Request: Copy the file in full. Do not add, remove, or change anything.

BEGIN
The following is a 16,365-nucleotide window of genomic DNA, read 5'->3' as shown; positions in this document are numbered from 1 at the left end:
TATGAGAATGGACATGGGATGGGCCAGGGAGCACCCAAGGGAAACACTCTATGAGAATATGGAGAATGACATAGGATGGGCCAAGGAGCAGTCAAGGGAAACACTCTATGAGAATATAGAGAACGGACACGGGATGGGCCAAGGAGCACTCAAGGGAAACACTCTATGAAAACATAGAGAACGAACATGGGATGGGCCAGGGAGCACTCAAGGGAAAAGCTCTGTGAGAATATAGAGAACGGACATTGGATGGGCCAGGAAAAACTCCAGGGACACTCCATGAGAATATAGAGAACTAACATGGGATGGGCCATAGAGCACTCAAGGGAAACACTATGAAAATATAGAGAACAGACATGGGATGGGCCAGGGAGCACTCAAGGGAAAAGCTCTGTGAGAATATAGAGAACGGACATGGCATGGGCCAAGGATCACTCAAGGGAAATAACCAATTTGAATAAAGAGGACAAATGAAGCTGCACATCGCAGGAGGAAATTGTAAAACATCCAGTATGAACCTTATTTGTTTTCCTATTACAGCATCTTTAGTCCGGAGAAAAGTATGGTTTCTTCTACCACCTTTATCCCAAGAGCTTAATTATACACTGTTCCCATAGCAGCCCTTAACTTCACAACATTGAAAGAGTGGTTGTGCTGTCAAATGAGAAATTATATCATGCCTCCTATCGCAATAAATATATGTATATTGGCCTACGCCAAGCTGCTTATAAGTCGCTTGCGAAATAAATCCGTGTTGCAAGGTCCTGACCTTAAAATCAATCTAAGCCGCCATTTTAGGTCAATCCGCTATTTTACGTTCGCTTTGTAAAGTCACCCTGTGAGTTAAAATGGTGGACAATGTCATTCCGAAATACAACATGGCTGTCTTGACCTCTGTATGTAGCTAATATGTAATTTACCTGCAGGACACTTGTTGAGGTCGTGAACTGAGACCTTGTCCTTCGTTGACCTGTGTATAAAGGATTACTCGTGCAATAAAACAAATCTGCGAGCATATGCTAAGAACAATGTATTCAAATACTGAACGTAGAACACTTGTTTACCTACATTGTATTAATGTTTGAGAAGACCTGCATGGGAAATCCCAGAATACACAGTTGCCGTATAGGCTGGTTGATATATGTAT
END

The following is a 16,365-nucleotide window of genomic DNA, read 5'->3' as shown; positions in this document are numbered from 1 at the left end:
TATGAGAATGGACATGGGATGGGCCAGGGAGCACCCAAGGGAAACACTCTATGAGAATATGGAGAATGACATAGGATGGGCCAAGGAGCAGTCAAGGGAAACACTCTATGAGAATATAGAGAACGGACACGGGATGGGCCAAGGAGCACTCAAGGGAAACACTCTATGAAAACATAGAGAACGAACATGGGATGGGCCAGGGAGCACTCAAGGGAAAAGCTCTGTGAGAATATAGAGAACGGACATTGGATGGGCCAGGAAAAACTCCAGGGACACTCCATGAGAATATAGAGAACTAACATGGGATGGGCCATAGAGCACTCAAGGGAAACACTATGAAAATATAGAGAACAGACATGGGATGGGCCAGGGAGCACTCAAGGGAAAAGCTCTGTGAGAATATAGAGAACGGACATGGCATGGGCCAAGGATCACTCAAGGGAAATAACCAATTTGAATAAAGAGGACAAATGAAGCTGCACATCGCAGGAGGAAATTGTAAAACATCCAGTATGAACCTTATTTGTTTTCCTATTACAGCATCTTTAGTCCGGAGAAAAGTATGGTTTCTTCTACCACCTTTATCCCAAGAGCTTAATTATACACTGTTCCCATAGCAGCCCTTAACTTCACAACATTGAAAGAGTGGTTGTGCTGTCAAATGAGAAATTATATCATGCCTCCTATCGCAATAAATATATGTATATTGGCCTACGCCAAGCTGCTTATAAGTCGCTTGCGAAATAAATCCGTGTTGCAAGGTCCTGACCTTAAAATCAATCTAAGCCGCCATTTTAGGTCAATCCGCTATTTTACGTTCGCTTTGTAAAGTCACCCTGTGAGTTAAAATGGTGGACAATGTCATTCCGAAATACAACATGGCTGTCTTGACCTCTGTATGTAGCTAATATGTAATTTACCTGCAGGACACTTGTTGAGGTCGTGAACTGAGACCTTGTCCTTCGTTGACCTGTGTATAAAGGATTACTCGTGCAATAAAACAAATCTGCGAGCATATGCTAAGAACAATGTATTCAAATACTGAACGTAGAACACTTGTTTACCTACATTGTATTAATGTTTGAGAAGACCTGCATGGGAAATCCCAGAATACACAGTTGCCGTATAGGCTGGTTGATATATGTAT